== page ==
Nades and Priya are Tamil asylum-seekers, who arrived separately by boat in 2012 and 2013, met in Australia and married in 2014. Both came legally: it is not illegal to seek asylum in Australia, whether you arrive by air or boat. Australia is a signatory to the United Nations Refugee Convention, which allows people seeking safety in Australia to arrive without permissions (such as without a visa) and states that people cannot be punished for doing so.


At 16, Nades was taken, blindfolded and forced to join the Tamil Tigers to do propaganda work – he had no choice in the matter. Tamils face certain persecution if they return to Sri Lanka, as highlighted by a 2016-17 Amnesty International report: "Tamils complained of ethnic profiling, surveillance and harassment by police suspecting them of LTTE [Liberation Tigers of Tamil Eelam] links; the UN Committee on the Elimination of Racial Discrimination found that the Sri Lanka Prevention of Terrorism Act was used disproportionately against Tamils".

In 2000, the Sri Lankan army rounded up five members in Priya's village, including her fiancé. She was forced to watch as they were burnt alive – her fiancé was murdered in front of her. She fled to India and has never returned to Sri Lanka and has no family there.

hometobilo, Biloela, Murugappan family, refugee, asylum seeker, justice, Australian politics, take action, Federal Government, immigration
Emeritus Professor Damien Kingsbury

Deakin University International politics expert Emeritus Professor Damien Kingsbury told ABC's Australian Story: "They will be arrested when they arrive [back in Sri Lanka] and will almost certainly have to go into re-education camps for a period of two years," he said. "Their children will be taken away and put into orphanages because they can't go into the education camps and they will essentially disappear into the system. At worst, what we are likely to see is that the parents will not just face arrest and rejection but likely torture and potentially disappearance."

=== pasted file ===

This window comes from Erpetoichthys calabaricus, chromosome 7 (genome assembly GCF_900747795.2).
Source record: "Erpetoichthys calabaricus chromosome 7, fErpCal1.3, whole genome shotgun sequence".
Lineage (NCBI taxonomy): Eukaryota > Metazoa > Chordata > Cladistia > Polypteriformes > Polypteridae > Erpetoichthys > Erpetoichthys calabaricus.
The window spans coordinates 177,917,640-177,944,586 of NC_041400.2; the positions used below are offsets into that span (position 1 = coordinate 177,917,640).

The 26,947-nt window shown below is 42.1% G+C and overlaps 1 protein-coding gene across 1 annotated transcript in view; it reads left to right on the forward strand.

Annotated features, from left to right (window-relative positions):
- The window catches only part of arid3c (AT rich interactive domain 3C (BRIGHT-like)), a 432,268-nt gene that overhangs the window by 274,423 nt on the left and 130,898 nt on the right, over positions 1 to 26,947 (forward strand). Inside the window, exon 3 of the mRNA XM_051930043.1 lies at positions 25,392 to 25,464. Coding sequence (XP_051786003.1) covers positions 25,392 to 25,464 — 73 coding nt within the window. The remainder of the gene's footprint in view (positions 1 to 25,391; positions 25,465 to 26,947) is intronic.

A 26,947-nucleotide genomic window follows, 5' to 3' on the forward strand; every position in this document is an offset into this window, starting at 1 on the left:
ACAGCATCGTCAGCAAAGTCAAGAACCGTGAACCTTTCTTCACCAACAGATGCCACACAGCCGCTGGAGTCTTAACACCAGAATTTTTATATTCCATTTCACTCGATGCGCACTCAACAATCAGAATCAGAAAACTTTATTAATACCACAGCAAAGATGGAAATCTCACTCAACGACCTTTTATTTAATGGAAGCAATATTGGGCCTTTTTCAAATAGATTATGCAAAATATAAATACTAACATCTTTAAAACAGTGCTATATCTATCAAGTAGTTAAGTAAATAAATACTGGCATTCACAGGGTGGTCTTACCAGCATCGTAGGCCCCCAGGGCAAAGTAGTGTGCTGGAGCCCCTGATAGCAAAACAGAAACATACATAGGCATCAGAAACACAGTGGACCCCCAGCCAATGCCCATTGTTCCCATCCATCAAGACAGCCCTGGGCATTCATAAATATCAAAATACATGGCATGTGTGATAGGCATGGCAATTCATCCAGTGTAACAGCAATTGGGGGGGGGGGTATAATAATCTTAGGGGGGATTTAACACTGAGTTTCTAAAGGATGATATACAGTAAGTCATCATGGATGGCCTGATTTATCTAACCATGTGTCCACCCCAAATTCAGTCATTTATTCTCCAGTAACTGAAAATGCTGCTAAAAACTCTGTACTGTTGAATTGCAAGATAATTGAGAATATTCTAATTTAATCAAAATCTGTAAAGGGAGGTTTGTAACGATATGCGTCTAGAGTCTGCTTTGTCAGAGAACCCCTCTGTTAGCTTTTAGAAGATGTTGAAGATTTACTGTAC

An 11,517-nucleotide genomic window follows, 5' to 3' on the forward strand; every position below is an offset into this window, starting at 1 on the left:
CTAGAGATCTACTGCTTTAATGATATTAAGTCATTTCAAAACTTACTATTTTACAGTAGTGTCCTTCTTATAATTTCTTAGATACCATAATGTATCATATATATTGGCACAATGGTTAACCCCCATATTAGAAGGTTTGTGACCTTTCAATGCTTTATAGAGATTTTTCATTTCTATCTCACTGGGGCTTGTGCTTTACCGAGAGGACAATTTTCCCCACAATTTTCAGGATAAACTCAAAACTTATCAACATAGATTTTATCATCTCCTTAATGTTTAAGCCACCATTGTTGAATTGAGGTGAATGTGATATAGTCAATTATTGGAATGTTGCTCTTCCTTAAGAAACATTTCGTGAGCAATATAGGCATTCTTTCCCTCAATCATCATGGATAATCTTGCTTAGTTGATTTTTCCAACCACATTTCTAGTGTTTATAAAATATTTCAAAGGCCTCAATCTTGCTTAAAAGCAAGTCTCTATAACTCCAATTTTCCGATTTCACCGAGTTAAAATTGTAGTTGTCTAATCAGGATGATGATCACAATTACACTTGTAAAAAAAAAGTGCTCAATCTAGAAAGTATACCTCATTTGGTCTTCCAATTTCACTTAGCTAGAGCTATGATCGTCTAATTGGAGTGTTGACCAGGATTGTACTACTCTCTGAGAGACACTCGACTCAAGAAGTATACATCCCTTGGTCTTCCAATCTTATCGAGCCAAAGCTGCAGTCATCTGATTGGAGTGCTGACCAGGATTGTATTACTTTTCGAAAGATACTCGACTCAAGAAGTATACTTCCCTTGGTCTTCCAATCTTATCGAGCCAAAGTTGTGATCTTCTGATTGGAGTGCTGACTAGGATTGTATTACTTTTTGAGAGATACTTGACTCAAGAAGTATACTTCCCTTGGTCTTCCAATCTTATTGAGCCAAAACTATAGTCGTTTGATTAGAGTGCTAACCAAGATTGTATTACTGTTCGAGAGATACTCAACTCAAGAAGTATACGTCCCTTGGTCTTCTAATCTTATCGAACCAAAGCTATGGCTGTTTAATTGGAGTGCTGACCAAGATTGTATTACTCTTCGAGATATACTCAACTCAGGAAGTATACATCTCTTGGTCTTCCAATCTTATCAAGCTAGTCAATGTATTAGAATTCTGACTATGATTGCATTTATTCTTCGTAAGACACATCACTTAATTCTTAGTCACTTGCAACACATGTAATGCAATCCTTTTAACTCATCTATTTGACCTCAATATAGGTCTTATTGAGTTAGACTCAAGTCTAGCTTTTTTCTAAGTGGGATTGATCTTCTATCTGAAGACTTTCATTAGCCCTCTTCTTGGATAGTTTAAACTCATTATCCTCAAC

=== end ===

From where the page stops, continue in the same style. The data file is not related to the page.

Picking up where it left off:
Priya is terrified of being forced to return because of what happened to another family in Biloela that was deported back to Sri Lanka: the husband was jailed on his return and the army contacted the wife, who was then gang-raped by the soldiers. "I don't know if you've seen fear," Margot Plant, adopted Aussie grandma of Kopi and Tharni, said in the same Australian Story program. "I looked in her eyes that day. It was pure fear. I'll never forget – that stays with me forever."